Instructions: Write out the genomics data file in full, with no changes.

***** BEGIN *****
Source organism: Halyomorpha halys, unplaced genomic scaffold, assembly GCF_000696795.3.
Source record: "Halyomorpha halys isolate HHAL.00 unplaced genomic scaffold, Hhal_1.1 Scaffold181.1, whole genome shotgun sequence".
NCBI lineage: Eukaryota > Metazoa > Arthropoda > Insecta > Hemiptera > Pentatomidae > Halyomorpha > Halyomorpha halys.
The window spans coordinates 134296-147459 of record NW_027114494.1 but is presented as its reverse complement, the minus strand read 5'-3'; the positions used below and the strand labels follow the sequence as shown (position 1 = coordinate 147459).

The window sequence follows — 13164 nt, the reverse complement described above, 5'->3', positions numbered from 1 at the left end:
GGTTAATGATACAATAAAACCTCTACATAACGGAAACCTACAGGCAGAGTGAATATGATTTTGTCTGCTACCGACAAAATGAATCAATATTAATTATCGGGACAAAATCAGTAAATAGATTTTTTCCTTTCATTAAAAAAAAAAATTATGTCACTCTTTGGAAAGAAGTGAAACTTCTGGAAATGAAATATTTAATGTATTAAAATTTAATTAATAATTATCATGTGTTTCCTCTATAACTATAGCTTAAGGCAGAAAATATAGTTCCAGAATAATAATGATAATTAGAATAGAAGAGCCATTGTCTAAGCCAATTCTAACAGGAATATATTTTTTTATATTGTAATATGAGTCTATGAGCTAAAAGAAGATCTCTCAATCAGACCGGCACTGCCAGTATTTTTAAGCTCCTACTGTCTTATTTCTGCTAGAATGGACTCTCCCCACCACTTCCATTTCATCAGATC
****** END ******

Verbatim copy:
Source organism: Halyomorpha halys, unplaced genomic scaffold, assembly GCF_000696795.3.
Source record: "Halyomorpha halys isolate HHAL.00 unplaced genomic scaffold, Hhal_1.1 Scaffold181.1, whole genome shotgun sequence".
NCBI lineage: Eukaryota > Metazoa > Arthropoda > Insecta > Hemiptera > Pentatomidae > Halyomorpha > Halyomorpha halys.
The window spans coordinates 134296-147459 of record NW_027114494.1 but is presented as its reverse complement, the minus strand read 5'-3'; the positions used below and the strand labels follow the sequence as shown (position 1 = coordinate 147459).

The window sequence follows — 13164 nt, the reverse complement described above, 5'->3', positions numbered from 1 at the left end:
GGTTAATGATACAATAAAACCTCTACATAACGGAAACCTACAGGCAGAGTGAATATGATTTTGTCTGCTACCGACAAAATGAATCAATATTAATTATCGGGACAAAATCAGTAAATAGATTTTTTCCTTTCATTAAAAAAAAAAATTATGTCACTCTTTGGAAAGAAGTGAAACTTCTGGAAATGAAATATTTAATGTATTAAAATTTAATTAATAATTATCATGTGTTTCCTCTATAACTATAGCTTAAGGCAGAAAATATAGTTCCAGAATAATAATGATAATTAGAATAGAAGAGCCATTGTCTAAGCCAATTCTAACAGGAATATATTTTTTTATATTGTAATATGAGTCTATGAGCTAAAAGAAGATCTCTCAATCAGACCGGCACTGCCAGTATTTTTAAGCTCCTACTGTCTTATTTCTGCTAGAATGGACTCTCCCCACCACTTCCATTTCATCAGATC